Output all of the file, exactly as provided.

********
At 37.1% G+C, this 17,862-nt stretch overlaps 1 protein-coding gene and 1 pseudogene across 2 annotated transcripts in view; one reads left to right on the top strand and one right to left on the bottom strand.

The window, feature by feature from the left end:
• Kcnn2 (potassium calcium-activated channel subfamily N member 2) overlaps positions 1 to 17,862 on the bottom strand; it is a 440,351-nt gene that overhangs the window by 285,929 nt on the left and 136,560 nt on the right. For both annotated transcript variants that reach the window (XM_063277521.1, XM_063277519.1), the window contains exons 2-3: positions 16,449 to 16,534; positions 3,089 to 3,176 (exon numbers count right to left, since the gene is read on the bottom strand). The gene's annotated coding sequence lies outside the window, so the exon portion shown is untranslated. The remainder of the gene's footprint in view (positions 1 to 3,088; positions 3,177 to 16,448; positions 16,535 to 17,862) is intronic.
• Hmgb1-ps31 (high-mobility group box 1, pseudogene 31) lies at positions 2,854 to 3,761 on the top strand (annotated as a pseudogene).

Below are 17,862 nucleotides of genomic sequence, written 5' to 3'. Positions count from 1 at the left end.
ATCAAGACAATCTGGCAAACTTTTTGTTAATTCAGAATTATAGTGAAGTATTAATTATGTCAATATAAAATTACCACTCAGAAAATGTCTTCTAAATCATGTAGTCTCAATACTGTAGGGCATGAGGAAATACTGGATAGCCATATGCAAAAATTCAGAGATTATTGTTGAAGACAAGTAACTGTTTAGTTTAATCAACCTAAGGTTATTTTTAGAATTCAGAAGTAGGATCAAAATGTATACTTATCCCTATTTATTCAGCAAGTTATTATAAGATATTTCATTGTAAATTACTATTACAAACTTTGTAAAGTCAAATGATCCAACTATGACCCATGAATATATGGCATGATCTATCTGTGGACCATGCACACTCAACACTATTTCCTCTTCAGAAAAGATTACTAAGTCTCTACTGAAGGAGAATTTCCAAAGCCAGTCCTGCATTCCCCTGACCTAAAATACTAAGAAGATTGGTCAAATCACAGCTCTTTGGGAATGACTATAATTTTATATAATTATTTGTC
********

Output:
At 37.1% G+C, this 17,862-nt stretch overlaps 1 protein-coding gene and 1 pseudogene across 2 annotated transcripts in view; one reads left to right on the top strand and one right to left on the bottom strand.

The window, feature by feature from the left end:
• Kcnn2 (potassium calcium-activated channel subfamily N member 2) overlaps positions 1 to 17,862 on the bottom strand; it is a 440,351-nt gene that overhangs the window by 285,929 nt on the left and 136,560 nt on the right. For both annotated transcript variants that reach the window (XM_063277521.1, XM_063277519.1), the window contains exons 2-3: positions 16,449 to 16,534; positions 3,089 to 3,176 (exon numbers count right to left, since the gene is read on the bottom strand). The gene's annotated coding sequence lies outside the window, so the exon portion shown is untranslated. The remainder of the gene's footprint in view (positions 1 to 3,088; positions 3,177 to 16,448; positions 16,535 to 17,862) is intronic.
• Hmgb1-ps31 (high-mobility group box 1, pseudogene 31) lies at positions 2,854 to 3,761 on the top strand (annotated as a pseudogene).

Below are 17,862 nucleotides of genomic sequence, written 5' to 3'. Positions count from 1 at the left end.
ATCAAGACAATCTGGCAAACTTTTTGTTAATTCAGAATTATAGTGAAGTATTAATTATGTCAATATAAAATTACCACTCAGAAAATGTCTTCTAAATCATGTAGTCTCAATACTGTAGGGCATGAGGAAATACTGGATAGCCATATGCAAAAATTCAGAGATTATTGTTGAAGACAAGTAACTGTTTAGTTTAATCAACCTAAGGTTATTTTTAGAATTCAGAAGTAGGATCAAAATGTATACTTATCCCTATTTATTCAGCAAGTTATTATAAGATATTTCATTGTAAATTACTATTACAAACTTTGTAAAGTCAAATGATCCAACTATGACCCATGAATATATGGCATGATCTATCTGTGGACCATGCACACTCAACACTATTTCCTCTTCAGAAAAGATTACTAAGTCTCTACTGAAGGAGAATTTCCAAAGCCAGTCCTGCATTCCCCTGACCTAAAATACTAAGAAGATTGGTCAAATCACAGCTCTTTGGGAATGACTATAATTTTATATAATTATTTGTC